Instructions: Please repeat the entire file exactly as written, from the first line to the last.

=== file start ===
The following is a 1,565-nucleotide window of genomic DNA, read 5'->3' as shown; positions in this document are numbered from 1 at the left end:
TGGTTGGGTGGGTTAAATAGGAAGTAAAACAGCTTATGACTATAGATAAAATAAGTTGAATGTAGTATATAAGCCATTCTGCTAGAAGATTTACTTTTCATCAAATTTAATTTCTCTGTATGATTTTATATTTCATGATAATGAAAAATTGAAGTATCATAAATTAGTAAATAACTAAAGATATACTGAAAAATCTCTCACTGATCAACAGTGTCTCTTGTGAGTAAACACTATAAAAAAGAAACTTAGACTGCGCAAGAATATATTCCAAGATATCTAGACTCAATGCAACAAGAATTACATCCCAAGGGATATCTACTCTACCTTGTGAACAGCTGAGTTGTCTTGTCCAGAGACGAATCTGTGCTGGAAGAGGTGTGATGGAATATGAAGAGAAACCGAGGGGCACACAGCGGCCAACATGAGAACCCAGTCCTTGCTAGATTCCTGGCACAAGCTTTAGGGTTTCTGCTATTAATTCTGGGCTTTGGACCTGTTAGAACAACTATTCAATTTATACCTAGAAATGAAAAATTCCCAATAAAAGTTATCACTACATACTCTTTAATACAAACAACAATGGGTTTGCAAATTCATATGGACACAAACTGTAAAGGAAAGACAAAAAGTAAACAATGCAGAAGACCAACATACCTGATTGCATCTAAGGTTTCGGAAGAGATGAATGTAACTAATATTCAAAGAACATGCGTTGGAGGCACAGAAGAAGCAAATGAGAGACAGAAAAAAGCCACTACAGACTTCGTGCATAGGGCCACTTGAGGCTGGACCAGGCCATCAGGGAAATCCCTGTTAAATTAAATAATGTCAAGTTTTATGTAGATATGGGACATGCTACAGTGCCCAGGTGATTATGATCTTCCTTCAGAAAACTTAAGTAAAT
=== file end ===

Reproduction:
The following is a 1,565-nucleotide window of genomic DNA, read 5'->3' as shown; positions in this document are numbered from 1 at the left end:
TGGTTGGGTGGGTTAAATAGGAAGTAAAACAGCTTATGACTATAGATAAAATAAGTTGAATGTAGTATATAAGCCATTCTGCTAGAAGATTTACTTTTCATCAAATTTAATTTCTCTGTATGATTTTATATTTCATGATAATGAAAAATTGAAGTATCATAAATTAGTAAATAACTAAAGATATACTGAAAAATCTCTCACTGATCAACAGTGTCTCTTGTGAGTAAACACTATAAAAAAGAAACTTAGACTGCGCAAGAATATATTCCAAGATATCTAGACTCAATGCAACAAGAATTACATCCCAAGGGATATCTACTCTACCTTGTGAACAGCTGAGTTGTCTTGTCCAGAGACGAATCTGTGCTGGAAGAGGTGTGATGGAATATGAAGAGAAACCGAGGGGCACACAGCGGCCAACATGAGAACCCAGTCCTTGCTAGATTCCTGGCACAAGCTTTAGGGTTTCTGCTATTAATTCTGGGCTTTGGACCTGTTAGAACAACTATTCAATTTATACCTAGAAATGAAAAATTCCCAATAAAAGTTATCACTACATACTCTTTAATACAAACAACAATGGGTTTGCAAATTCATATGGACACAAACTGTAAAGGAAAGACAAAAAGTAAACAATGCAGAAGACCAACATACCTGATTGCATCTAAGGTTTCGGAAGAGATGAATGTAACTAATATTCAAAGAACATGCGTTGGAGGCACAGAAGAAGCAAATGAGAGACAGAAAAAAGCCACTACAGACTTCGTGCATAGGGCCACTTGAGGCTGGACCAGGCCATCAGGGAAATCCCTGTTAAATTAAATAATGTCAAGTTTTATGTAGATATGGGACATGCTACAGTGCCCAGGTGATTATGATCTTCCTTCAGAAAACTTAAGTAAAT